At a time when extreme right and left populist leaders argue that the Greek democratic rights are rebuffed by a heartless and malevolent European Union, one must take a step back and realise how politically motivated this narrative is.
The EU is unfairly demonised by those who fail to underline its regular contributions to the implementation of healthy democratic rule throughout the continent.
If negotiations over the Greek debt restructuring were indeed carried out by pragmatic and commissioned officials and heads of state, the democratically elected European Parliament also backed the efforts requested of Athens.
More importantly, if the episodes remind us of the failure of past referendums on the European Constitution, it sheds an unfairly negative light on the European institutional rigour and the important role it can play in the development of national democracies.
There might not be a better example of the positive impact of European Union membership than Romania. The recent indictments on charges of corruption of the country's Prime Minister Victor Ponta, are clear proof of the European Union's contribution to the cleaning out of local politics.
Romania suffers from a bad reputation among other European countries as it is often described as either a gateway for immigration and crime, or as a country benefiting from a generous European fund endowment at the expense of other EU members.
Both criticisms are ill-motivated and unfair for a country which has made significant progress thanks to the EU's pressure on local institutions.
In truth, Romania fell way short of spending the structural adjustment funds that the European Commission had reserved for Bucharest since the country joined the EU.
Over the past few years, Romania has contributed more than it has received from the EU budget, thus becoming an EU net contributor.
It only spent a fifth of the 32 billion euros ($35bn) Brussels had set aside for its development, mainly because of the absence of attractive investment projects and the incapacity of corrupt local elites to design relevant investment regulations.
Despite the absence of pecuniary benefits, Romanians remain paradoxically strong supporters of the EU.
Their admiration for the European integration is not about money, but rather is the result of the positive impact the EU has had on the quality of their national institutions - especially its judiciary system.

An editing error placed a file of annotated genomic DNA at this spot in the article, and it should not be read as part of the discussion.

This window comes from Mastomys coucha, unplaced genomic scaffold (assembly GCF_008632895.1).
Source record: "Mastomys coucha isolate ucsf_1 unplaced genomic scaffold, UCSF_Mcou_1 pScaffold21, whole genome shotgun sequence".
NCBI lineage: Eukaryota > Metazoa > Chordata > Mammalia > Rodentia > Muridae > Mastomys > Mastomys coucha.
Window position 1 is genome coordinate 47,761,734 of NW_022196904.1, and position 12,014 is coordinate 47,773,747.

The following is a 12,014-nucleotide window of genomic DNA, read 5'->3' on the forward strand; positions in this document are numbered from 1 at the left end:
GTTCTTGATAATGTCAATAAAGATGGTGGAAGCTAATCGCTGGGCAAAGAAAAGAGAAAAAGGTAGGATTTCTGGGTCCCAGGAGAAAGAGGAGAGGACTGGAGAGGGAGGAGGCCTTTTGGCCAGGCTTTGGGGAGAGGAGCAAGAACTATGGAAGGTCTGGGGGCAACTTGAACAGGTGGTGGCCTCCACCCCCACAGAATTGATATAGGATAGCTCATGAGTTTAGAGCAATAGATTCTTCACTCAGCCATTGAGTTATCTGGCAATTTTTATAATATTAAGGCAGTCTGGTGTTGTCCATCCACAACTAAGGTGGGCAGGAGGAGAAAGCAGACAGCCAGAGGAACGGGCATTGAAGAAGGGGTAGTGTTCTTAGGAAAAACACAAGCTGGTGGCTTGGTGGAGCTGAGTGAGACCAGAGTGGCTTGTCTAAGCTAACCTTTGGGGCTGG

Series of reforms
A quarter century after the fall of the communist dictatorship, Romanians remain wary of their political elite - whose reputation for corruption has been regularly confirmed.
If the country has regained some political and economic sway recently, it is thanks to its accession to the EU which triggered a long series of reforms across the Romanian government and its institutions.
While the recent indictment of Ponta illustrates progress, the extraordinary obstacles hampering the course of justice in Romania must not be ignored.
Since that date, a handful of young Western-trained prosecutors have begun a "clean hands" operation that has shaken Romanian politics.
Over the past three years, more than 3,000 ministers, deputies, senators, mayors, and officials were put on trial and imprisoned.
None of this could have been made possible if it hadn't been for the creation of an independent justice system - the National Anticorruption Directorate (DNA) - a mandatory requirement imposed by Brussels as part of the adhesion negotiations.
In the midst of this everyday battle, the Europeanisation of the country allowed young anticorruption champions to emerge as the future of Romania.
Laura Codruta Kovesi, a prosecutor in her early 40s, reigned over the independent investigation efforts for almost 10 years - and her efforts have been paramount in changing the face of Romanian politics.
While the recent indictment of Ponta illustrates progress, the extraordinary obstacles hampering the course of justice in Romania must not be ignored in the struggle for the modernisation of this formerly communist country.
Last month, two-thirds of the elected parliament refused to lift the prime minister's parliamentary immunity - showing that European modernisation often stumbles over local populism and nepotism inherited from the past - much like the current Greek debacle is the result of irresponsibility and corruption that has led the country to the edge of bankruptcy.
The narrative that the EU disrespects democracy and is a drag to the everyday citizen's sustainable wellbeing is a fallacy.
Had Athens and Bucharest respected the institutional honesty and maturity promoted by Brussels, they would not face the economic or political turmoil they are experiencing today.
If the economic choice of austerity, adamantly pushed by Berlin, can be rightly criticised as being counterproductive, it would be wrong to negate the strong contribution of the EU to local democratic rule. It should be celebrated and reinforced.
In light of this, the French proposal to establish an elected parliament of the eurozone to decide on a common economic strategy would be yet an additional step towards the democratisation of the continent.
Remi Piet is assistant professor of public policy, diplomacy, and international political economy at Qatar University.
The views expressed in this article are the author's own and do not necessarily reflect Al Jazeera's editorial policy.
Source: Al Jazeera